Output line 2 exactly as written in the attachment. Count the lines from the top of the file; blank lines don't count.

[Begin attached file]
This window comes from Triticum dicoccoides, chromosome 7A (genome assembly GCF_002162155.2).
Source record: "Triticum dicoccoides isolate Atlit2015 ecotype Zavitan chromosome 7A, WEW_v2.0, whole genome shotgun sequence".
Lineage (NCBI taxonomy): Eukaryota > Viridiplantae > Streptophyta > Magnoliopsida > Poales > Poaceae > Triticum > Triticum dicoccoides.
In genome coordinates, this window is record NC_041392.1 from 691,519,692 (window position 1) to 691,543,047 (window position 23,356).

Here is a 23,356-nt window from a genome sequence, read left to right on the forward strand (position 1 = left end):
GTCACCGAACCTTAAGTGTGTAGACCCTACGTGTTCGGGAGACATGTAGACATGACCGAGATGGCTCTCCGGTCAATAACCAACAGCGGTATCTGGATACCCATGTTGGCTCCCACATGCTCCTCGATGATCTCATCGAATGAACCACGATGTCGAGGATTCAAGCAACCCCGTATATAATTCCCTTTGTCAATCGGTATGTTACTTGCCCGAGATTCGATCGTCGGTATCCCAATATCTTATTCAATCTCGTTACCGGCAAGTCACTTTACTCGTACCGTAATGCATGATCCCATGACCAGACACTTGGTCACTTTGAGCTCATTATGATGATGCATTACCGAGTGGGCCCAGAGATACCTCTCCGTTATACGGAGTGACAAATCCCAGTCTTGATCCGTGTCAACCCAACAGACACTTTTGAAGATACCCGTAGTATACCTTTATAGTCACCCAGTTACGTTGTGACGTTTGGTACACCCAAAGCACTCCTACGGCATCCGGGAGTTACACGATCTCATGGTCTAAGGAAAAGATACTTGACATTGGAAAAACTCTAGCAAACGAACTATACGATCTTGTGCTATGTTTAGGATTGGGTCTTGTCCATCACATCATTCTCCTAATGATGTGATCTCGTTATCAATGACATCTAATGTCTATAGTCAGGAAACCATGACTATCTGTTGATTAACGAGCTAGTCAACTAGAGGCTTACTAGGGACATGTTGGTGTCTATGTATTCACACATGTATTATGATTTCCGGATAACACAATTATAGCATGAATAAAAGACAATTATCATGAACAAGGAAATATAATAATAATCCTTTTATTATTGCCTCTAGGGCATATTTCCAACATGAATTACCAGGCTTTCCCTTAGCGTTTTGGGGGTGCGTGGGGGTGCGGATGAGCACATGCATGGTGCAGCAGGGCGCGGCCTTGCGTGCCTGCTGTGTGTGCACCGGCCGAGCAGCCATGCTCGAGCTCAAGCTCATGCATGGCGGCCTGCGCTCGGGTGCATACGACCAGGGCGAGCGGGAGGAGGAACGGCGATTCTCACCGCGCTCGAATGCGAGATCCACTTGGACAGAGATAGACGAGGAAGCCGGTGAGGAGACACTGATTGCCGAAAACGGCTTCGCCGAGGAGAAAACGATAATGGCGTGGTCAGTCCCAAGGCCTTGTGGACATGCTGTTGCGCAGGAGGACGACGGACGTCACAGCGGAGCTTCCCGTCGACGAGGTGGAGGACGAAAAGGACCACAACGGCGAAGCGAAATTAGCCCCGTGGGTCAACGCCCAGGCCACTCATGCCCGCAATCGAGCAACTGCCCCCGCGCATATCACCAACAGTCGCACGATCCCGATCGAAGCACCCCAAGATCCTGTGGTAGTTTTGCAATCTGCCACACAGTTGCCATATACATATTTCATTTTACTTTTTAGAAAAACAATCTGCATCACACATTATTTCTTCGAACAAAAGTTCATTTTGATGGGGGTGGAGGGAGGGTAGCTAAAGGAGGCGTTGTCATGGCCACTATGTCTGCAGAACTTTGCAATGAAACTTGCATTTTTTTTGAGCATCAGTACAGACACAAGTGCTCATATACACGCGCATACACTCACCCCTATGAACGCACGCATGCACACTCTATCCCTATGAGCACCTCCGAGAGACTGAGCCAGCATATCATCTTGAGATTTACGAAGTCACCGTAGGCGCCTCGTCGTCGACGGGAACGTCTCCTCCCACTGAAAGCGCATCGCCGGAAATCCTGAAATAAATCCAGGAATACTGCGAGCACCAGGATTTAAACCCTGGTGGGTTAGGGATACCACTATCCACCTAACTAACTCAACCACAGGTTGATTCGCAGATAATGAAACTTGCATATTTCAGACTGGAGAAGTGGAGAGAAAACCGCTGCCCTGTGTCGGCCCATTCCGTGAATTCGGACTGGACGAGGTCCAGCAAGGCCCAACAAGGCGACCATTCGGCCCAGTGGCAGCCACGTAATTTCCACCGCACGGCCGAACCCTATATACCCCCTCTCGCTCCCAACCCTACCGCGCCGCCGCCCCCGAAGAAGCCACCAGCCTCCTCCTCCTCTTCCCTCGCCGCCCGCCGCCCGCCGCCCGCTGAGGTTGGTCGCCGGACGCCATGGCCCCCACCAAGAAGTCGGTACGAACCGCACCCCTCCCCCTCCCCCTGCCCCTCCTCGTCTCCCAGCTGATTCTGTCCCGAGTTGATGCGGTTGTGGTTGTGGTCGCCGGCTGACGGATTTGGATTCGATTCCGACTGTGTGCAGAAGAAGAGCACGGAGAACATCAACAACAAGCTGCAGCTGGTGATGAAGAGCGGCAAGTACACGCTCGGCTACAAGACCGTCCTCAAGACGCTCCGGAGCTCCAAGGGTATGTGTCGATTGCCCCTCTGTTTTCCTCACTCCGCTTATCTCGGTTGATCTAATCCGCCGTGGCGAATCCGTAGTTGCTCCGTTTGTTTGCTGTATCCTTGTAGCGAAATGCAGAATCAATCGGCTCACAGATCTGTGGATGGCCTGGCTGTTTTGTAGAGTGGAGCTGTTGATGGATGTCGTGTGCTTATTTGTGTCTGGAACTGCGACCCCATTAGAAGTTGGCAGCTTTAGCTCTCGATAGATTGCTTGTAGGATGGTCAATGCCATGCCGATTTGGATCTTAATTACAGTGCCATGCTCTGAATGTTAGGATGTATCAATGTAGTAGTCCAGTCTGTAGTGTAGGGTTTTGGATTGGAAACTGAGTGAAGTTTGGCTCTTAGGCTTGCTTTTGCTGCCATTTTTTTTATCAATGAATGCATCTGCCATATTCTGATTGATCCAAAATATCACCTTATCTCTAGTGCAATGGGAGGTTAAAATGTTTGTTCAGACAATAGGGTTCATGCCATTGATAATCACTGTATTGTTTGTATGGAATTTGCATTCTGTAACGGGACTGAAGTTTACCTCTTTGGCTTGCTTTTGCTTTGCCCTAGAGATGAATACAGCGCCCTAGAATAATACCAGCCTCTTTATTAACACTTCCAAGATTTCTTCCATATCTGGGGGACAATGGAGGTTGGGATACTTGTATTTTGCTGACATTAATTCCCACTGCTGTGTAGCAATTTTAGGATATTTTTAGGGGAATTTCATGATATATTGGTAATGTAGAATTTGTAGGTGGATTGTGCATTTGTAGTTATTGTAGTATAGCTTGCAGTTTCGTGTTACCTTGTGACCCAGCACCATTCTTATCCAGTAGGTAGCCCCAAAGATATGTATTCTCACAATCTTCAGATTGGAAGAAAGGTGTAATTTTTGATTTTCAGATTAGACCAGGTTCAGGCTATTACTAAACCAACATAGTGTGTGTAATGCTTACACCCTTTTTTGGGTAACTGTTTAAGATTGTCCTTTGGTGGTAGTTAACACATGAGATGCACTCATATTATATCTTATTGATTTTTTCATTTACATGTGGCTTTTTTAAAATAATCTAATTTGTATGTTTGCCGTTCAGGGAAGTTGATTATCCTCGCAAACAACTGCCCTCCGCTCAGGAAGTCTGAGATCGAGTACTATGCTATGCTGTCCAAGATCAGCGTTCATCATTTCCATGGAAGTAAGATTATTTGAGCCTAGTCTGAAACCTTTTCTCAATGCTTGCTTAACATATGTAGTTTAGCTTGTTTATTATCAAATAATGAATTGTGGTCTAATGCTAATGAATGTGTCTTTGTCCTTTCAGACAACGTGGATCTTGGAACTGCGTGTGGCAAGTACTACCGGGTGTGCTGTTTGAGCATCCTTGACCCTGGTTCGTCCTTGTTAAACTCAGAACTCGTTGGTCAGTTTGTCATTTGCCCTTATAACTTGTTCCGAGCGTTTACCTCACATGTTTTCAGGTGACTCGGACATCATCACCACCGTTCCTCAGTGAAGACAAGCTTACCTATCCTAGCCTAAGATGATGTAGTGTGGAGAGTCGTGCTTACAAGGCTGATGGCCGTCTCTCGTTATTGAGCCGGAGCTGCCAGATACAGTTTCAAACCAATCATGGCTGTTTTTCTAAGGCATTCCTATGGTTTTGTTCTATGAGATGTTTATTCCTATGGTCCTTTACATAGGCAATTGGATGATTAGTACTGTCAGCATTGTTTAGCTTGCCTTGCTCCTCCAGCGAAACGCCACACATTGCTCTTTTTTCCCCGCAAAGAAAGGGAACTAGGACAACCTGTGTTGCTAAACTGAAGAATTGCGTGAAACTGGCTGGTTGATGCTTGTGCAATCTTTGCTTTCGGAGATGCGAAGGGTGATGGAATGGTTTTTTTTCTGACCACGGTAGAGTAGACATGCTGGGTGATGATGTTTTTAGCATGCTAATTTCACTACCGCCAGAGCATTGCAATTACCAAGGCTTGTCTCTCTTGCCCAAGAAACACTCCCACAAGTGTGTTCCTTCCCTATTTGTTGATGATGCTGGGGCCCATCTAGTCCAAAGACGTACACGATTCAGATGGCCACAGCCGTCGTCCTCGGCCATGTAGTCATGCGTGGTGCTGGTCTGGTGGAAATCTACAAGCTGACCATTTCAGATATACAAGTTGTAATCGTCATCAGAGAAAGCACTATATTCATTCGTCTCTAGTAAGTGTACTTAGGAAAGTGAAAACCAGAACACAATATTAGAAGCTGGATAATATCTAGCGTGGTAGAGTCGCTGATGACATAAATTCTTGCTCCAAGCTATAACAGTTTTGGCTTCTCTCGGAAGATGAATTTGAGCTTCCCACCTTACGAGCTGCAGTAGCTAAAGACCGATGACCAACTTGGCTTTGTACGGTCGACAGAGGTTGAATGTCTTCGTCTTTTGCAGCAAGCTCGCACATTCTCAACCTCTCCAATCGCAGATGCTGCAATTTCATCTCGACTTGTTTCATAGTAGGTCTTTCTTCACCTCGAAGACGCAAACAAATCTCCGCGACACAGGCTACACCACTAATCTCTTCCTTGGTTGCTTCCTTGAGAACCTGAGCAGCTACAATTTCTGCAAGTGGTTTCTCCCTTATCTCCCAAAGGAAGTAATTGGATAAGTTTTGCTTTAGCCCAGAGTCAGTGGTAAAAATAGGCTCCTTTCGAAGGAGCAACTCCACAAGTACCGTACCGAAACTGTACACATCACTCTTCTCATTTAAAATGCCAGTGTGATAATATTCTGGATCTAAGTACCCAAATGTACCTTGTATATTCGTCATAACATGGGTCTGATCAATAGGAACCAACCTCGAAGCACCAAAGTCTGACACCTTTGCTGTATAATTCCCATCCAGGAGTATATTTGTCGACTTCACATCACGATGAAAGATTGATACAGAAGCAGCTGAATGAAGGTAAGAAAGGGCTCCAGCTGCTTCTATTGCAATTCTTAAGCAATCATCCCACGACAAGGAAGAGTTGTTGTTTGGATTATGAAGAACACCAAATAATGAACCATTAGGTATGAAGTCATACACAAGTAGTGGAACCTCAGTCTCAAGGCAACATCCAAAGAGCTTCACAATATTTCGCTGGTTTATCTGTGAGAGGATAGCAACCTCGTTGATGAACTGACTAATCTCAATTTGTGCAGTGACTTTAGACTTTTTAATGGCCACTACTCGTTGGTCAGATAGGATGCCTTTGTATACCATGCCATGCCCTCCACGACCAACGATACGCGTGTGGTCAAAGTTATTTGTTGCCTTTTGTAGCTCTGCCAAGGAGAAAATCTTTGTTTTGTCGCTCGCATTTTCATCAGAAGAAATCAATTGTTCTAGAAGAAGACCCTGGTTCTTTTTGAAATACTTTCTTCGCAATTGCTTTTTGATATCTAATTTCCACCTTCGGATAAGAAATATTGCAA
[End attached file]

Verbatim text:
Source record: "Triticum dicoccoides isolate Atlit2015 ecotype Zavitan chromosome 7A, WEW_v2.0, whole genome shotgun sequence".